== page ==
$smc-ipynb2sagews assgn2.ipynb /usr/local/bin/smc-ipynb2sagews: Creating SageMathCloud worksheet 'assgn2.sagews'$ open assgn2.sagews


## NLTK text corpus

haraldschilly • • python

The full 2.4gb NLTK text corpus is now available. You can for example run this in our SageMath or the Anaconda Python environment:

from nltk.corpus import brown
w = brown.words()
len(list(w))


which gives

1161192


## Install Jupyter's nbextensions configurator

haraldschilly • • jupyter

You can install it in your own project. For that, you need internet access enabled or somehow upload the code into your project. Then, install it like this in a terminal (create a new file terminal.term)

 pip install --user --no-deps jupyter_nbextensions_configurator
jupyter nbextensions_configurator enable --user


and restart the Jupyter server in SMC

smc-jupyter restart


Then, in order to see the configurator, you have to open an ipynb file. Click on the the “About” button in the top right click on the link there to open the version of jupyter without the synchronization. There, either go to the main page or the one dedicated for the nbextensions. The URL looks like this:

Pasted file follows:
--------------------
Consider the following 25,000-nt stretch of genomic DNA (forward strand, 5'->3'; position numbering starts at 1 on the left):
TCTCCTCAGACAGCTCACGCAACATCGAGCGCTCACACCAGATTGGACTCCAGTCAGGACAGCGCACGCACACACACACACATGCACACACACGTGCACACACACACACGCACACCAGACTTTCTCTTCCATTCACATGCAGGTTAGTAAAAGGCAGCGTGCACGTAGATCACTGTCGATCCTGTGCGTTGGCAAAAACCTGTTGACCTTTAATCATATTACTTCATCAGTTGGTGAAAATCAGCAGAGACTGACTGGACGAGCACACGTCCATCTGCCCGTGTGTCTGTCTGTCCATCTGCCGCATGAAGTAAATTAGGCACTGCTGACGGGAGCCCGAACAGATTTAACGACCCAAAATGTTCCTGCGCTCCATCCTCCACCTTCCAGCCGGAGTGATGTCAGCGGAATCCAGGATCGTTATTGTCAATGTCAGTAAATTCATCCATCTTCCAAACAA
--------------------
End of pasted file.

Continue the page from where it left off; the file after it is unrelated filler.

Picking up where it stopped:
https://cloud.sagemath.com/<your_project_id>/port/jupyter/nbextensions


## Toggle SageWS Cells

williamstein •

After getting too tired of people saying things like

I’m getting crazy with cells becoming hidden in a way I’m not in full control.

I just rewrote how cell input/output hiding works. Now there is a little toggle triangle in the very left column next to the input cell divider, and also next to the output. That’s how you toggle visibility of input and output.

Also, %md and %html no longer “magically” hide the input, and double clicking on the output doesn’t do anything anymore. It’s simple, straightforward, and you are in control.

Additionally, a second level of line numbering helps to orient inside a cell and across the whole document.

## TimeTravel Diffs

williamstein •

I just released a new SageMathCloud feature – TimeTravel Diffs

In a supported document, open up “TimeTravel”, click on “changes”, drag sliders, and see what changed in a file during any interval. This works for all editor based documents, e.g., python code, sage worksheets, etc. (Not available for Jupyter notebooks yet.) You can see exactly what happened with a file during any interval of time.